Skip to content

Gloucestershire

Gloucestershire is a county in South West England. The county comprises part of the Cotswold Hills, part of the flat fertile valley of the River Severn, and the entire Forest of Dean.

The county town is the city of Gloucester, and other principal towns include Cheltenham, Stroud, Cirencester, and Tewkesbury.

When considered as a ceremonial county, Gloucestershire borders the preserved county of Gwent in Wales (now Monmouthshire), and in England the ceremonial counties of Herefordshire, Worcestershire, Warwickshire, Oxfordshire, Wiltshire, Somerset and Bristol. As an non-metropolitan county, it excludes the area covered by the South Gloucestershire unitary authority.

According to a 2002 campaign by the charity Plantlife, the county flower of Gloucestershire is the Wild Daffodil.

History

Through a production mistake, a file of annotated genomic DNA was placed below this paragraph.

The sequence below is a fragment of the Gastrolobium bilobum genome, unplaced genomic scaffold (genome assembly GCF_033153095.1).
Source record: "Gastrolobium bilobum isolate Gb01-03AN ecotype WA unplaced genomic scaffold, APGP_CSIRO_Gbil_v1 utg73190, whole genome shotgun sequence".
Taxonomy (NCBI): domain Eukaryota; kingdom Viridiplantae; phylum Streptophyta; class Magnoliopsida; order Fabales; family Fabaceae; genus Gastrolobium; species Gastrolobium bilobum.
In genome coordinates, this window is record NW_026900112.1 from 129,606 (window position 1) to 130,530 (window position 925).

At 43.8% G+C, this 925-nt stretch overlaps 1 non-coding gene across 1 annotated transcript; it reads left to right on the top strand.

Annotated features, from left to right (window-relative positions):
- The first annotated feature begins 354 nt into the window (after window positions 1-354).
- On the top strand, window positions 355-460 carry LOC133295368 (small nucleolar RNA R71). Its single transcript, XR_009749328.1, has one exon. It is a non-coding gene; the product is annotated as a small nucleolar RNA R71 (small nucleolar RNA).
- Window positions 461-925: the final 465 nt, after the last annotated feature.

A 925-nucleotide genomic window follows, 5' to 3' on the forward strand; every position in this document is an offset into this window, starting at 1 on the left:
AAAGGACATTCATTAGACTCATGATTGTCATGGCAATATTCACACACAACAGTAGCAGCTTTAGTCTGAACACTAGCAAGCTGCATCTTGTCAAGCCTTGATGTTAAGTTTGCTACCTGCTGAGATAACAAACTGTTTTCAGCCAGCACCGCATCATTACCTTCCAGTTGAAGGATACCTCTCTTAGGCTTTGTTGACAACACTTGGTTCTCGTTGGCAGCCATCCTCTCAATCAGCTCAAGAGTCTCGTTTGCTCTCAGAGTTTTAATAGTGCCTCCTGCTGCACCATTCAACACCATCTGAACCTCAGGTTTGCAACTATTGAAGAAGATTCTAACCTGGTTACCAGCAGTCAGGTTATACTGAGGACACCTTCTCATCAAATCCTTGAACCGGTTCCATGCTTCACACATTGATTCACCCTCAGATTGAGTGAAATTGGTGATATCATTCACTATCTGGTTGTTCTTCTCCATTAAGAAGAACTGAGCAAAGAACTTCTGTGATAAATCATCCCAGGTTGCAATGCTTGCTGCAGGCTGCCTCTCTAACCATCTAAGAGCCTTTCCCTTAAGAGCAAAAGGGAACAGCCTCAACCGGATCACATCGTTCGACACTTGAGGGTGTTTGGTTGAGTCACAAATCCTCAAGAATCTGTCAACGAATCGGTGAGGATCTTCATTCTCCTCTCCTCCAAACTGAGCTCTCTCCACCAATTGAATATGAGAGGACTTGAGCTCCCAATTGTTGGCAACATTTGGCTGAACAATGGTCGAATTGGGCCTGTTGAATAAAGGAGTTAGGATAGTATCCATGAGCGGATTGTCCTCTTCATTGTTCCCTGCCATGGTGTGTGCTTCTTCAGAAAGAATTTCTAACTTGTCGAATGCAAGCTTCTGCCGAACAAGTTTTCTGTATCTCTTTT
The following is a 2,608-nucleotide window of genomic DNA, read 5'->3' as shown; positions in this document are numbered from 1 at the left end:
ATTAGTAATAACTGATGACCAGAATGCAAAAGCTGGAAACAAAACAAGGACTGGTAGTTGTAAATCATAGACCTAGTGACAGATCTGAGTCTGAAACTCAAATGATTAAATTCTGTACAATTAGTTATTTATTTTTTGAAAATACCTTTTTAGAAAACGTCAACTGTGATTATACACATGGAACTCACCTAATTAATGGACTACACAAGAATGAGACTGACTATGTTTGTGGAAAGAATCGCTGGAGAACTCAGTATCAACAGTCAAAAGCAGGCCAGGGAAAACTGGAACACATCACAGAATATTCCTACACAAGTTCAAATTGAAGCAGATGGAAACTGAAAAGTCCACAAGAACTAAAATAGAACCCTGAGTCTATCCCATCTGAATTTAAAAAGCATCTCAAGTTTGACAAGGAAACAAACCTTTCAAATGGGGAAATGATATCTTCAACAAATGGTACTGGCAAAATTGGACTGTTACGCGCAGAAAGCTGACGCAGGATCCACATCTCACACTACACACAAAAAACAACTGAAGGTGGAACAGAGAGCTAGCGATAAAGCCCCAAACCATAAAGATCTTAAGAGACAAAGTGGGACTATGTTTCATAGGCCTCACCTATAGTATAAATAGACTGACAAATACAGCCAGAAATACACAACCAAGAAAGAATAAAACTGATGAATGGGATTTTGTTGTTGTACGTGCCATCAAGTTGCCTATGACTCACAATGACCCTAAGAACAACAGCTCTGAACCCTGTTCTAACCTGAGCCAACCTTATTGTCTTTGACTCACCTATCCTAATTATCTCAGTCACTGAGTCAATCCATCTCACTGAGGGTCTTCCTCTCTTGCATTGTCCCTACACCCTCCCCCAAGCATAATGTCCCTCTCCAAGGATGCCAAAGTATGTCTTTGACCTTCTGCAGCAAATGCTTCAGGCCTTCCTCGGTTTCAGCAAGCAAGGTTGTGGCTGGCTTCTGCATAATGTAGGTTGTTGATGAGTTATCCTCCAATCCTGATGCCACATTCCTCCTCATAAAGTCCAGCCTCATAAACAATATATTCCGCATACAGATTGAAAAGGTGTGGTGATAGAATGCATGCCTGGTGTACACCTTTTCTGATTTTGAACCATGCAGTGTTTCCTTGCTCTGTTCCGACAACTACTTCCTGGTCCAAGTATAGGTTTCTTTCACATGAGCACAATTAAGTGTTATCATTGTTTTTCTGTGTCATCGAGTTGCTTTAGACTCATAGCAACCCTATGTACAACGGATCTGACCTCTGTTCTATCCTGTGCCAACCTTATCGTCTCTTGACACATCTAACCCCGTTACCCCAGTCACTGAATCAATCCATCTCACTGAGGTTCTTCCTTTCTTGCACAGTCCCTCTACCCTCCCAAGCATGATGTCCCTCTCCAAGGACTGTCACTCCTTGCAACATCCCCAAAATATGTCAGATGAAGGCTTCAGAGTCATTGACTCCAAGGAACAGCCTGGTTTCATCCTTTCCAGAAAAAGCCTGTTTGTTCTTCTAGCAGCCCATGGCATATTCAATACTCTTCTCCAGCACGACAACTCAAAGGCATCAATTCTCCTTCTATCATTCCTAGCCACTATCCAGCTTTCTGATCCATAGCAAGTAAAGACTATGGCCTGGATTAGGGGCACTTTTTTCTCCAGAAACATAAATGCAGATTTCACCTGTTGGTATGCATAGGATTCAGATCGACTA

Gloucestershire is a historic county mentioned in the Anglo-Saxon Chronicle in the 10th century, though the areas of Winchcombe and the Forest of Dean were not added until the late 11th century

Gloucestershire originally included the "small town" of Bristol. The "local" rural community moved to the port city, (as Bristol was to become) and Bristol's population growth accelerated during the industrial revolution. Bristol became part of the administrative County of Avon in 1974.

Upon the abolition of Avon in 1996, the region north of Bristol became a unitary authority area of South Gloucestershire and is now part of the ceremonial county of Gloucestershire.

The official former postal county abbreviation was "Glos.", rather than the frequently used but erroneous "Gloucs." or "Glouc.".

In July 2007, Gloucestershire had the worst flooding in recorded British history, with tens of thousands of residents affected. The RAF conducted the largest peace time domestic operation in its history to rescue over 120 residents from flood affected areas. The damage has been estimated at over 2000 million pounds.

Skip to navigation